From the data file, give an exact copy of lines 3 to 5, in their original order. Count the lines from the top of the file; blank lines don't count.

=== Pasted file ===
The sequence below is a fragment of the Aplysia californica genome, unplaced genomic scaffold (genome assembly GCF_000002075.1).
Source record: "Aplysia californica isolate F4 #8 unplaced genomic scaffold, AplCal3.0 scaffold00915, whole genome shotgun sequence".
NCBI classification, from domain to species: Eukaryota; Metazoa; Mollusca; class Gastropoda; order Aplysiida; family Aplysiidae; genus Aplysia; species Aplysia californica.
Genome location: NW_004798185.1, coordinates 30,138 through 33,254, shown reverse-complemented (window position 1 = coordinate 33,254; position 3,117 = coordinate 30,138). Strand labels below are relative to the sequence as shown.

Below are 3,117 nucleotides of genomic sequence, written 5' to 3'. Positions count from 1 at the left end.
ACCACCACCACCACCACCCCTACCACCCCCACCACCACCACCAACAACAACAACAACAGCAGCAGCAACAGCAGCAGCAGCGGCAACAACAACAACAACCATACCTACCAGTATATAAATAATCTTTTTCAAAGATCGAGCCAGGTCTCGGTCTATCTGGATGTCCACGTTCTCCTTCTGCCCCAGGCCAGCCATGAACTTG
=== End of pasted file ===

NCBI classification, from domain to species: Eukaryota; Metazoa; Mollusca; class Gastropoda; order Aplysiida; family Aplysiidae; genus Aplysia; species Aplysia californica.
Genome location: NW_004798185.1, coordinates 30,138 through 33,254, shown reverse-complemented (window position 1 = coordinate 33,254; position 3,117 = coordinate 30,138). Strand labels below are relative to the sequence as shown.

Below are 3,117 nucleotides of genomic sequence, written 5' to 3'. Positions count from 1 at the left end.